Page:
Smart Cities : More Questions Than Answers

Published May 17, 2015 by vishalvkale

SMART CITY
A ‘smart city’ is an urban region that is highly advanced in terms of overall infrastructure, sustainable real estate, communications and market viability. It is a city where information technology is the principal infrastructure and the basis for providing essential services to residents. A Smart City, should have Power, Water, Cleanliness, Seamless Information, 24/7 Utility Services, WiFi zones, Recreational Spaces, Waste Management, Connectivity in transport as well as communication, Speedy Service, Transparency and Accountability etc.

While there are good points & it is also a good and needed step, but…. firstly, it doesnt take into account the realities of the Indian Demography, Polity, Bureaucracy, Governance and Systems. it doesnt take into account the Indian Economy, and its doesnt take into account the status of the real estate sector, as also any number of other realities that beset the Indian Economy.


ECONOMIC STRUCTURE

Economic output by the entire corporate contributes just 18% or thereabouts to the Indian Economy. The rest is Agriculture, and unorganised sector. A smart city implies high doses of technological capability, which scores upon scores of our companies do not possess, and the gap is too large for them to plug, given the history and the monetary requirements. Other nations enjoy economies of scale and can produce whatever we can at cheaper rates. If we keep a purchase local condition, we are finished before we start, like the FDI in retail brouhaha.


If we cant compete in a commodity like Stainless Steel, it is foolish to believe we can compete in high-tech sectors. We have skills aplenty; they have the economies of scale, which is what is needed. For that, we have to dismantle a large part of our taxation structure, which is inverted in more than a few categories.



Next, how do you fit in the small variables like the thelaa-gaadis, small eateries, roadside stores etc – all the things that define a lovely Indian City in a Smart City concept? Is it clear? What happens to these small support services? They are a cultural reality; I wouldnt be caught dead in a 5-star; too stuffy and showy for my taste, Give me the fantastic Idli-Vada at Sion Station; given a choice, I would eat Idli Vada over those showy dishes in a Marriott any day! The point is that these minor details need to be idenitified and clarified before we start, or we run the risk of overzealous officials banning or relegating such activities to the backburner, leading to loss of livelihood to thousands, and an erosion of uniqueness and attractiveness as well.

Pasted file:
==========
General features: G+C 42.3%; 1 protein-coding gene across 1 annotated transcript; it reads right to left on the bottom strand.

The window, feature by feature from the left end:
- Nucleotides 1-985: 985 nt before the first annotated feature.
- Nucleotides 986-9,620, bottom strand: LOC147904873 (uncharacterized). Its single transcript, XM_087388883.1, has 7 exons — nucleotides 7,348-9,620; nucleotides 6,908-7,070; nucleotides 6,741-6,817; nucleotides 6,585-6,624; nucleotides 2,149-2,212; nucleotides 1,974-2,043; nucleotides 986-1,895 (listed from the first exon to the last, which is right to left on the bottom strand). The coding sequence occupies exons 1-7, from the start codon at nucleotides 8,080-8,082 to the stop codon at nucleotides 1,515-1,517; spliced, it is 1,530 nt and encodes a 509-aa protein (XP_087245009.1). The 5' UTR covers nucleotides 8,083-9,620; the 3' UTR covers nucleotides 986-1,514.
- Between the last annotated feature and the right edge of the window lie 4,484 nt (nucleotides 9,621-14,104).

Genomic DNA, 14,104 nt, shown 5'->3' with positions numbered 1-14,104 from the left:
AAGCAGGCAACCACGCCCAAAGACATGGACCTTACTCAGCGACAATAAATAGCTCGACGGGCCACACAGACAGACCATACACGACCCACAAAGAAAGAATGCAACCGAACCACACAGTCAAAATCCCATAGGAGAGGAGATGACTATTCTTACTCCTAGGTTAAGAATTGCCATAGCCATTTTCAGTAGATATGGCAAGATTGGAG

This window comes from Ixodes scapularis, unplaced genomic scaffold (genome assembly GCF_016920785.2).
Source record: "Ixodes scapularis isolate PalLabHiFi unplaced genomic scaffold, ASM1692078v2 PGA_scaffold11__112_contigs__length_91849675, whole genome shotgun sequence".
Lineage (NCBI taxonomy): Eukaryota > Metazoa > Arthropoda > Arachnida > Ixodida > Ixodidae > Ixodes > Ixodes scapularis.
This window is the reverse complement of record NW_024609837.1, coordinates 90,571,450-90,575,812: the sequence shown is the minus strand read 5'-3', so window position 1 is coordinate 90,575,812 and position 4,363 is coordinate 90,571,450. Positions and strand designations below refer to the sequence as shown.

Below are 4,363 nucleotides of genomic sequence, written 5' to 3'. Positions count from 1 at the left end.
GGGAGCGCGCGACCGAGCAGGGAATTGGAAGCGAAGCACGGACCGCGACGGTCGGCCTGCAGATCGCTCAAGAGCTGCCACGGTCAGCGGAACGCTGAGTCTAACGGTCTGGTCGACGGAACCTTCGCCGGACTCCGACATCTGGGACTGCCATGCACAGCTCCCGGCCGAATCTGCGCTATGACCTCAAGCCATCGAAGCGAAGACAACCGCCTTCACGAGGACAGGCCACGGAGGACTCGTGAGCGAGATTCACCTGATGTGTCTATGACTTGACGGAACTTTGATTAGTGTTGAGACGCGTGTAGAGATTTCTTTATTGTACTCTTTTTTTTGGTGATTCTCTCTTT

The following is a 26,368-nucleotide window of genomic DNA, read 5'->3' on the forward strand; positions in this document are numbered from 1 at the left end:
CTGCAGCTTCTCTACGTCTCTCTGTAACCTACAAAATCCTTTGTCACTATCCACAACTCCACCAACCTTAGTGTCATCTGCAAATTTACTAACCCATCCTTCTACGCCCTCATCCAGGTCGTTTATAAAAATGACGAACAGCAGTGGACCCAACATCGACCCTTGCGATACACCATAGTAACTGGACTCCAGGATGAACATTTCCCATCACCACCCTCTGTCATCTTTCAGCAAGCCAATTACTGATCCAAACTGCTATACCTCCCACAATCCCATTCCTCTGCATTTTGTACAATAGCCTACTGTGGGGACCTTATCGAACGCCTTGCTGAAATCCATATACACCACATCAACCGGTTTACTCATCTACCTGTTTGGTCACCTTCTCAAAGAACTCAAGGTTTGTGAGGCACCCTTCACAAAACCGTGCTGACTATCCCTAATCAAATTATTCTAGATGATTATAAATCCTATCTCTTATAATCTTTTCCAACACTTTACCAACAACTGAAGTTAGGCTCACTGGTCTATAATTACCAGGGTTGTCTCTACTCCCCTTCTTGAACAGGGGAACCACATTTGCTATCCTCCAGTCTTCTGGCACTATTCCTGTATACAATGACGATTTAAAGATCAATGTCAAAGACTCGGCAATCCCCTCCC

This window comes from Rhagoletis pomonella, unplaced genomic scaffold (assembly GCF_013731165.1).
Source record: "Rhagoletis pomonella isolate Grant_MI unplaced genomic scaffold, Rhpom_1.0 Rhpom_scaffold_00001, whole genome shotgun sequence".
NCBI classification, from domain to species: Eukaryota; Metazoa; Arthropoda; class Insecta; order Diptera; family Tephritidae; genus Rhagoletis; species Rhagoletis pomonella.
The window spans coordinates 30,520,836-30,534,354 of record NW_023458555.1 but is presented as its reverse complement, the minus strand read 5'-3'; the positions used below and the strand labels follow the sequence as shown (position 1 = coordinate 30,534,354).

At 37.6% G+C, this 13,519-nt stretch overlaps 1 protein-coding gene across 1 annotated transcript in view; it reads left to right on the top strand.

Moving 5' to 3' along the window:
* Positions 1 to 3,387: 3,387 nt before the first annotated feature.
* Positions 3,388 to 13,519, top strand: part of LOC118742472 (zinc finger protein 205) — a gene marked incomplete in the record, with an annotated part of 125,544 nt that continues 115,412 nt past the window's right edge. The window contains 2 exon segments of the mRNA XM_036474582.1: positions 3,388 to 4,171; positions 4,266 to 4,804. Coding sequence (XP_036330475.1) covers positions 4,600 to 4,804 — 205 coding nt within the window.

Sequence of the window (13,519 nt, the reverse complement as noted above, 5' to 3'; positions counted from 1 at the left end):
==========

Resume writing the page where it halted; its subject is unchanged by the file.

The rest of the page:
Next, Sustainable Real Estate. End of Story. Take a gander at the real estate market in India. It is controlled and cartelised, beset by crime and corruption. TIll last year, prices were holding in Urban India depsite their being a 50% vacancy rate of unsold inventory. What happens when the Smart City Ball gets rolling? Sustainable? That it isnt. Valuations will go through the roof, and that is a fact. 


It completely ignores the structure of the Economy, which is characterised by small entrepreneurs. I would like to understand how the small entrepreneur with 50000 seed capital can make a mark in your smart cities. These ventures are capital intensive, and import oriented, which is the real reason why everyone from China to USA is agog; they see $$$$Kaching$$$$! Study the incomparable report on the Indian Economy by Prof Vaidyanathan – India, Uninc; it gives figures from Government sources and introduces you to the real India.


There are two data points available : 5th Economic Survey, 2005 and NSSO 2011, Both tell the same story: Smart Cities are nothing but a fantasy. They are premature, they are the future, but very premature. The Idea is right, but a decade or two too early. As per the first, there are 41.83 Million establishments in India; 76% of these worked without any power; employing 100.9 Million; 46% were own account establishments. As per NSSO 2011, 66% were OAE; retail trade slipped from 42% to 30% and ,manufacturing grew from 23% to 31%. Own Account Establishments were 60% of retail, 72% of Manufacturing, and 63% of service. Contribution to the GDP : between 46-58%.


Given the Smart City definition, a good number of them don’t fit – and largely for no fault of theirs. These organizations do not have the money to upgrade – they will upgrade eventually : a process that is currently underway. That is the time these concepts can work. And this will happen in tandem with improvements in education etc basic facilities in India, not before.

PRIORITIES & REQUIREMENTS

What does the nation require? Research shows that nearly 93Million of our farmers are losing 800-odd per crop; data shows the level of poverty in our nation; consumption trends corroborate, with the top 10% growing at a rate of 3% as opposed to 1% consumption growth for the bottom 40%. Farmer suicides are going up; the economic fundamentals are shaky; the global economy is in unprecedented turmoil, and all we can think of is Smart Cities? Our Armed Forces are in dire need of funds; and all we can think of is Smart Cities? We spend the lowest in GDP terms on Education, Defence and Health, and all we can think of are Smart Cities?